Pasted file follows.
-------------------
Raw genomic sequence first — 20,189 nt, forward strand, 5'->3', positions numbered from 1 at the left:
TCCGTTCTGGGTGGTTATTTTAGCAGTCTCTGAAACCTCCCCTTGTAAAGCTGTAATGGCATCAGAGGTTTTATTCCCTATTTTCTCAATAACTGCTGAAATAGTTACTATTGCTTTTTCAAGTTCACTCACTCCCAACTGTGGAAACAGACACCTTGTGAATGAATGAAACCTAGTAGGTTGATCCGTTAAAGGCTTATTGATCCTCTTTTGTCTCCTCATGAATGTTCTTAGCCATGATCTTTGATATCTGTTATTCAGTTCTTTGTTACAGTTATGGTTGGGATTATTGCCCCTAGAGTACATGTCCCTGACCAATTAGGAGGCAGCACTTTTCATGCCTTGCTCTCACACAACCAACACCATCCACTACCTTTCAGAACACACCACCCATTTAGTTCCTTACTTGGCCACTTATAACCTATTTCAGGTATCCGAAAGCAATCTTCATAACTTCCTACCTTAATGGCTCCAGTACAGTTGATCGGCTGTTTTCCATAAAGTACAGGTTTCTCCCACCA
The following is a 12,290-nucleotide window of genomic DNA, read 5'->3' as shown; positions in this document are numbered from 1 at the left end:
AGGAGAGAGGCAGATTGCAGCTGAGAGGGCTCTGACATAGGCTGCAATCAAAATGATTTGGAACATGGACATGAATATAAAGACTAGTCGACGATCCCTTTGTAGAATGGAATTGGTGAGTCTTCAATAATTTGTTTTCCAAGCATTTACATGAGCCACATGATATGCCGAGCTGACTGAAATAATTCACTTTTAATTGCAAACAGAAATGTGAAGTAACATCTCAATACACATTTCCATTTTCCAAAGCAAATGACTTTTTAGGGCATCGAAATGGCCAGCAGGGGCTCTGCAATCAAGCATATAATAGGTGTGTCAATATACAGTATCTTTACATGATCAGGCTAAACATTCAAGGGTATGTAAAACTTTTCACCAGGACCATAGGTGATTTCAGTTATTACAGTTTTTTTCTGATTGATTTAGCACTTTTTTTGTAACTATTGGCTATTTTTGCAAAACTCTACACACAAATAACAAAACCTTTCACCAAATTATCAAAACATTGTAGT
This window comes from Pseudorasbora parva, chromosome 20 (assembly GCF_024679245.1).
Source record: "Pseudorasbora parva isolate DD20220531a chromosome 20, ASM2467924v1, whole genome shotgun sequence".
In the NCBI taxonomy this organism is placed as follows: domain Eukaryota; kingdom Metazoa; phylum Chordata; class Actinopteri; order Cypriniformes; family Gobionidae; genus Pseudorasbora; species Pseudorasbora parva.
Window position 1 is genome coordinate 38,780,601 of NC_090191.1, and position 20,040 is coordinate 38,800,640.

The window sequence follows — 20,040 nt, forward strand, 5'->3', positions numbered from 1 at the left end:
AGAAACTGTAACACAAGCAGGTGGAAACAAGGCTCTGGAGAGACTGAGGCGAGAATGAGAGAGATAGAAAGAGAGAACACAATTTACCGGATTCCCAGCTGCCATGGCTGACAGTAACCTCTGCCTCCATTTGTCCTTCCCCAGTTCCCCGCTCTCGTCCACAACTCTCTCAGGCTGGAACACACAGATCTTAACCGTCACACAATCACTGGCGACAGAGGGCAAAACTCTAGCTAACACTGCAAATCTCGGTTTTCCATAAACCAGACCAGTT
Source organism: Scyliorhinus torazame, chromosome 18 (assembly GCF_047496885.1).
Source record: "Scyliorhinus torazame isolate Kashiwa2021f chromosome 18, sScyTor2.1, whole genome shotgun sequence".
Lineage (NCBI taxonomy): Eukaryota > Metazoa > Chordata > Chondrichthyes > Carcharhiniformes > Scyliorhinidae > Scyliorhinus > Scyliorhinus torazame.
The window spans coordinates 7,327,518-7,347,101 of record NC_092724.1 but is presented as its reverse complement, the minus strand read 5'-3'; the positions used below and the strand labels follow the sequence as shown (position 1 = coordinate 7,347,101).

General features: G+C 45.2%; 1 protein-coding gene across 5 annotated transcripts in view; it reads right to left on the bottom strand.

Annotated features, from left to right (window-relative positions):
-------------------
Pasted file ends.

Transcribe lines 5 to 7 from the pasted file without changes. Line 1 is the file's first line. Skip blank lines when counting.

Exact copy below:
This window comes from Pseudorasbora parva, chromosome 20 (assembly GCF_024679245.1).
Source record: "Pseudorasbora parva isolate DD20220531a chromosome 20, ASM2467924v1, whole genome shotgun sequence".
In the NCBI taxonomy this organism is placed as follows: domain Eukaryota; kingdom Metazoa; phylum Chordata; class Actinopteri; order Cypriniformes; family Gobionidae; genus Pseudorasbora; species Pseudorasbora parva.